For Immediate Release:
February 24, 2014
County Treasurer’s action recognizes all marriage licenses equally
COLUMBIA – Boone County Treasurer Nicole Galloway announced today that effective immediately legal same-sex marriage licenses from other states would be accepted as proof of claim for unclaimed property held by her office. The action will allow all surviving spouses to claim property by presenting a legal marriage license.
“For anyone losing a spouse, the last thing he or she should have to worry about is access to the financial resources that belong to them,” County Treasurer Galloway said. “Today’s action, while limited in scope, is a first step. It ensures anyone legally married in America, regardless of what state they were married in, will have that marriage respected by Boone County when it comes to having unclaimed property returned. Boone County respects legal documents from other states – this is an extension of that.”
Unclaimed property includes checks issued by the county that remain uncashed. Examples include outstanding refund checks written to citizens or checks to vendors for services. Checks become unclaimed property if they are outstanding for 180 or more days. After being held for three years by County Treasurer Galloway, unclaimed property is required by state statute to be turned over to the state where it is held forever until claimed.
The Unclaimed Property Database is updated in real time, as checks continuously become unclaimed property. Citizens may search and file claims 24 hours a day, seven days a week at www.ShowMeBoone.com/Treasurer. A record $14,876 in unclaimed property was returned in 2013 by County Treasurer Galloway, and $68,000 remains unclaimed in 3,000 accounts. Anyone with questions may call (573) 886-4365 or email email@example.com.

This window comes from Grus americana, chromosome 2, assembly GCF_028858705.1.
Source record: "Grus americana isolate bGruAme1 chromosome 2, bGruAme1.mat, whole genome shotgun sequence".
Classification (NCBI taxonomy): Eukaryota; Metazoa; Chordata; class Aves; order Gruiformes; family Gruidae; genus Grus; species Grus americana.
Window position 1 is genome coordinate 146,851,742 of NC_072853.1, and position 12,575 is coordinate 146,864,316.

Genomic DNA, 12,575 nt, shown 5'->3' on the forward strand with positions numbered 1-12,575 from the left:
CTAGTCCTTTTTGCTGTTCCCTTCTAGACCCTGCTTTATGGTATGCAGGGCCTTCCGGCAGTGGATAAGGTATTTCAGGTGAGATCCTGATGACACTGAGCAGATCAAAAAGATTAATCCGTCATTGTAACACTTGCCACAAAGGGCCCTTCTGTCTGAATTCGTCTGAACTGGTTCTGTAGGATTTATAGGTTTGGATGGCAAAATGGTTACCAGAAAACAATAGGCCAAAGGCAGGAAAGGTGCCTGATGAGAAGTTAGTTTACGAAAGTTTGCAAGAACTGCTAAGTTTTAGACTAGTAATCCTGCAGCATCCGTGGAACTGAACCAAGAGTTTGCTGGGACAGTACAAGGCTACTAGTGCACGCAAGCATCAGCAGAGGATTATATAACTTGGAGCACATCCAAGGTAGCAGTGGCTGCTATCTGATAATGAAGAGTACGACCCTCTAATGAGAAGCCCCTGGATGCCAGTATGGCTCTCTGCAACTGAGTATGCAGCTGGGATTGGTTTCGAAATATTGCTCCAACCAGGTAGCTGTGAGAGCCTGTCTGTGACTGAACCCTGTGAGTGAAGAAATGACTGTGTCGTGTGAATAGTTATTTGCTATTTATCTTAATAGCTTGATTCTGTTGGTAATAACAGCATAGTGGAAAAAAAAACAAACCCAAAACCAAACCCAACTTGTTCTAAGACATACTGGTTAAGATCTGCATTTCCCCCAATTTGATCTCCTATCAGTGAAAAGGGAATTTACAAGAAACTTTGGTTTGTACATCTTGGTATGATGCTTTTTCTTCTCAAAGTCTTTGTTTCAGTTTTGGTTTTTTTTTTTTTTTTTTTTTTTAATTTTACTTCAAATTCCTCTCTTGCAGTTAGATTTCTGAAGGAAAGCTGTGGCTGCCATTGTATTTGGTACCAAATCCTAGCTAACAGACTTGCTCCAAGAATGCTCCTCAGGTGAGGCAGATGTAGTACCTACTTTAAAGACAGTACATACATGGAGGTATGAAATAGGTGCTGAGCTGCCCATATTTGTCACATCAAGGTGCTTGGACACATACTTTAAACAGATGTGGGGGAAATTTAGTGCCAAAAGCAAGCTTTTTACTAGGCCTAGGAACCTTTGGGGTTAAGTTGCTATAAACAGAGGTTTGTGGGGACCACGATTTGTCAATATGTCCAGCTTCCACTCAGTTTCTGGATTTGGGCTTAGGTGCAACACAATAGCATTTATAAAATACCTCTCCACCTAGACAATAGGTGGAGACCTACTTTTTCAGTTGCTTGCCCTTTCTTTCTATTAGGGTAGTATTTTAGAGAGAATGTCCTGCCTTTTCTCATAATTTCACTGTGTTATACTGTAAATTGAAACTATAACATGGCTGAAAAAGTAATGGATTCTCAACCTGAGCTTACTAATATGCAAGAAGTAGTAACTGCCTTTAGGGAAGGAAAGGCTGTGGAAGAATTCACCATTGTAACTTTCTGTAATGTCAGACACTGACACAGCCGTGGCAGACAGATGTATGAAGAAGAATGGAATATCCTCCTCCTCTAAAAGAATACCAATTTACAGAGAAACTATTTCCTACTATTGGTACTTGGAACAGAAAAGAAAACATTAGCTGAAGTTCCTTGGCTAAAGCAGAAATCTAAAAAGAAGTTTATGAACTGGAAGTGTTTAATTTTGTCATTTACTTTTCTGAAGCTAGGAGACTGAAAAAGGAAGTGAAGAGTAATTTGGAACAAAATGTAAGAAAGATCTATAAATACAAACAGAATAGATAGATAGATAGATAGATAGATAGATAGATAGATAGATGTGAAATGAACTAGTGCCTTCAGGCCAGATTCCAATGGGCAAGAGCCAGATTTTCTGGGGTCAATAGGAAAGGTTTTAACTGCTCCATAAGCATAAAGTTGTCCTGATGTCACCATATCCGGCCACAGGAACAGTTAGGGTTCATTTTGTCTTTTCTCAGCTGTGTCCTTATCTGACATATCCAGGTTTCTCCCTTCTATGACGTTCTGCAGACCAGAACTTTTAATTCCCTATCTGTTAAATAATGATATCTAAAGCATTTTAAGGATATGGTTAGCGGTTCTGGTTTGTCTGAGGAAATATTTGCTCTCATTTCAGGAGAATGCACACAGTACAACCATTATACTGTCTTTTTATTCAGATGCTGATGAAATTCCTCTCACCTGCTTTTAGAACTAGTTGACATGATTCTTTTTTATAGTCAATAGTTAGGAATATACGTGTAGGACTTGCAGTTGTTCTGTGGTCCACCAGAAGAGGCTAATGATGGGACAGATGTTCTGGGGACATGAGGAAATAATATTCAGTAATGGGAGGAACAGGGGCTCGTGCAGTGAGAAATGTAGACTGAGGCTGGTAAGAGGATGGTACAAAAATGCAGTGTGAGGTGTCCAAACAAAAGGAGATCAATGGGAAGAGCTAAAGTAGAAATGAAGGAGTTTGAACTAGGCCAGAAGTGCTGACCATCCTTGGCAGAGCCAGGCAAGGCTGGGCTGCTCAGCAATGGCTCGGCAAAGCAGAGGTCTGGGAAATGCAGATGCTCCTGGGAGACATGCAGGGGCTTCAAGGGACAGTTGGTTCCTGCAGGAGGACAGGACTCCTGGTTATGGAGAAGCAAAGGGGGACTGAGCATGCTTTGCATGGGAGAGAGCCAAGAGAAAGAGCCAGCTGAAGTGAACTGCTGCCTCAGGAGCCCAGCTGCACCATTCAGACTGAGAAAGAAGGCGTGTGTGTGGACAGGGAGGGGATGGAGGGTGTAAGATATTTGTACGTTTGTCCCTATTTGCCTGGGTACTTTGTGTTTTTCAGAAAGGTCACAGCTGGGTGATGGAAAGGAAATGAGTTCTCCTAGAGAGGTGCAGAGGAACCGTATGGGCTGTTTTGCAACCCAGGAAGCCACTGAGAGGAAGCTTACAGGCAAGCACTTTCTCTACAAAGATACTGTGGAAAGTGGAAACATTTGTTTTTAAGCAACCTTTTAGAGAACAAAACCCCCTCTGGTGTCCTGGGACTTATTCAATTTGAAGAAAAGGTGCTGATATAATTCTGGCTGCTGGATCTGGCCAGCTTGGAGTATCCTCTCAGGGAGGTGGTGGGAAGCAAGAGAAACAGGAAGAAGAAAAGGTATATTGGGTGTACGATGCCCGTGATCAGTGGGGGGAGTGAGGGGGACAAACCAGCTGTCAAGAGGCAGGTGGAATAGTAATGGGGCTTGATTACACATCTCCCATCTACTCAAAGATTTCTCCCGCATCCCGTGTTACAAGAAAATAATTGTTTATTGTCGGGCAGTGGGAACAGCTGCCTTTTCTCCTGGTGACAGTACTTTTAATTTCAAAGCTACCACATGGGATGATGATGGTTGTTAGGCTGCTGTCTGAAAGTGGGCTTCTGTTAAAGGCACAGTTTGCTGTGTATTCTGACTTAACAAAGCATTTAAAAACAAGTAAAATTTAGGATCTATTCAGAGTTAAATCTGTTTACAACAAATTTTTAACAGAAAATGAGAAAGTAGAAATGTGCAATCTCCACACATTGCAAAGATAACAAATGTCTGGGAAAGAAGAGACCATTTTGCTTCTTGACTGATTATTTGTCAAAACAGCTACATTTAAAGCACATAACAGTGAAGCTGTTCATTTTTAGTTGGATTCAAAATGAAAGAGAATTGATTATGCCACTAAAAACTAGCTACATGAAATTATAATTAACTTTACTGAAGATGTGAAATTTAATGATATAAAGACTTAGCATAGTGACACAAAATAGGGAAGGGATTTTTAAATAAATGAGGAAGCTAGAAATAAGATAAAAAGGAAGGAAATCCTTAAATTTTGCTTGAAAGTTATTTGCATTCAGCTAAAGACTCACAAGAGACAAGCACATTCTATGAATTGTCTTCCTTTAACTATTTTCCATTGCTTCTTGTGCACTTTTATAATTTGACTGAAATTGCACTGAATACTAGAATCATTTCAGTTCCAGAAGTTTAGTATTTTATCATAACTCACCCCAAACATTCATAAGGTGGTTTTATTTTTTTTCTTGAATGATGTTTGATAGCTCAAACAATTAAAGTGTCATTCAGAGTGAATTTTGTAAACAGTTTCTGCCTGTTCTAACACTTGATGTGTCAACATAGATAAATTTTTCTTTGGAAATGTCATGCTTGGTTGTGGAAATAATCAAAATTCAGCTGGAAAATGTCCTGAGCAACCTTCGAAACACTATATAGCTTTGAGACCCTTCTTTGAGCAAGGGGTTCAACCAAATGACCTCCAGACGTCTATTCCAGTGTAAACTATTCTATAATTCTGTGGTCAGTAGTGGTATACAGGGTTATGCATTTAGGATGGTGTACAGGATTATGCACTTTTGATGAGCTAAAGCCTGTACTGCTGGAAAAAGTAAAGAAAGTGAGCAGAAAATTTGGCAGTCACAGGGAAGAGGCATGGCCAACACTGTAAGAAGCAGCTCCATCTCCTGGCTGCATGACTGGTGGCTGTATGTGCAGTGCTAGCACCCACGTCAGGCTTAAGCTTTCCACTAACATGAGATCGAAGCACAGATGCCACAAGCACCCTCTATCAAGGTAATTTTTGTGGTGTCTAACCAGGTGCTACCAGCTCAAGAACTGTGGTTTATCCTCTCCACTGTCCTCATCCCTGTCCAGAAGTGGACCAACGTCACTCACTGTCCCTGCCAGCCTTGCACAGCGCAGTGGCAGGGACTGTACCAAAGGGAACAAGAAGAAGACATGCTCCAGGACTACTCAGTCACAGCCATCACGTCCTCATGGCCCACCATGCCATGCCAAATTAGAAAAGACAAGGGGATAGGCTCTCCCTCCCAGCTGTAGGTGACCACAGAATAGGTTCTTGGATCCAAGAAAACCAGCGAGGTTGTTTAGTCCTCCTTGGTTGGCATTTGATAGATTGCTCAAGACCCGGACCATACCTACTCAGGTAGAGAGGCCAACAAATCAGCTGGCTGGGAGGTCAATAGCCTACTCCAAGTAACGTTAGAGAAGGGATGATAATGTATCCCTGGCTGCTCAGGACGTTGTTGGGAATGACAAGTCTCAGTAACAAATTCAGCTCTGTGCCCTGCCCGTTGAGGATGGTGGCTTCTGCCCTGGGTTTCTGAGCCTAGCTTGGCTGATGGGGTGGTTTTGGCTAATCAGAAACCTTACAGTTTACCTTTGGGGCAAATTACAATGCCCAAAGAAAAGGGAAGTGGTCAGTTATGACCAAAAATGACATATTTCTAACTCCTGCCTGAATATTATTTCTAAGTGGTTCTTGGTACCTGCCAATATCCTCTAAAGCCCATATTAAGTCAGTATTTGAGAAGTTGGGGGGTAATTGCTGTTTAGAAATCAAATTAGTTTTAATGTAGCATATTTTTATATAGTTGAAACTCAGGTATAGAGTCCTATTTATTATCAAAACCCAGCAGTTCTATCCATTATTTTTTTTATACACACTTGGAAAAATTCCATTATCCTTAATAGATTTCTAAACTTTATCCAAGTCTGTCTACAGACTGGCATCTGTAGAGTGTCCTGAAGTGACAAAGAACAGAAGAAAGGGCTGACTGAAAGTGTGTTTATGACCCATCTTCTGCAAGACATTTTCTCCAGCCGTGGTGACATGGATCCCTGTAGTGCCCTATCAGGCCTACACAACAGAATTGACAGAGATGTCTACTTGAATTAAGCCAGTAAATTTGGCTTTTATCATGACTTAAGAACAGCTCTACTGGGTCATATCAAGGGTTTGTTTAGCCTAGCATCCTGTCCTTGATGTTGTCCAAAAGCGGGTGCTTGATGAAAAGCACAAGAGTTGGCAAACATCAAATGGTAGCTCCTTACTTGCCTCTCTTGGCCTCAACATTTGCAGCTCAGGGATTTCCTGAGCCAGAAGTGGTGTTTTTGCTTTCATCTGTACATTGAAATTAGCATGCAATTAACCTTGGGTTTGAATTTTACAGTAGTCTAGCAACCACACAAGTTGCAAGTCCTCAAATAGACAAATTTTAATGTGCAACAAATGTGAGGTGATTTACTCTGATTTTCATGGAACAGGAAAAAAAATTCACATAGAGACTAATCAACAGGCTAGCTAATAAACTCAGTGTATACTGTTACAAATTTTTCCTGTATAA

About Boone County Treasurer Nicole Galloway
County Treasurer Galloway is a CPA and Certified Fraud Examiner. She manages a $55 million investment portfolio, and is responsible for making sure it is invested safely and securely, that investments meet the liquidity necessary for the county’s cash flow needs and that investments achieve the best return possible. She issues all general obligation and revenue bonds, administers banking services and manages unclaimed property for the county. She provides oversight for several financial and non-financial projects as a member of county boards and committees, including the Local Emergency Planning Committee.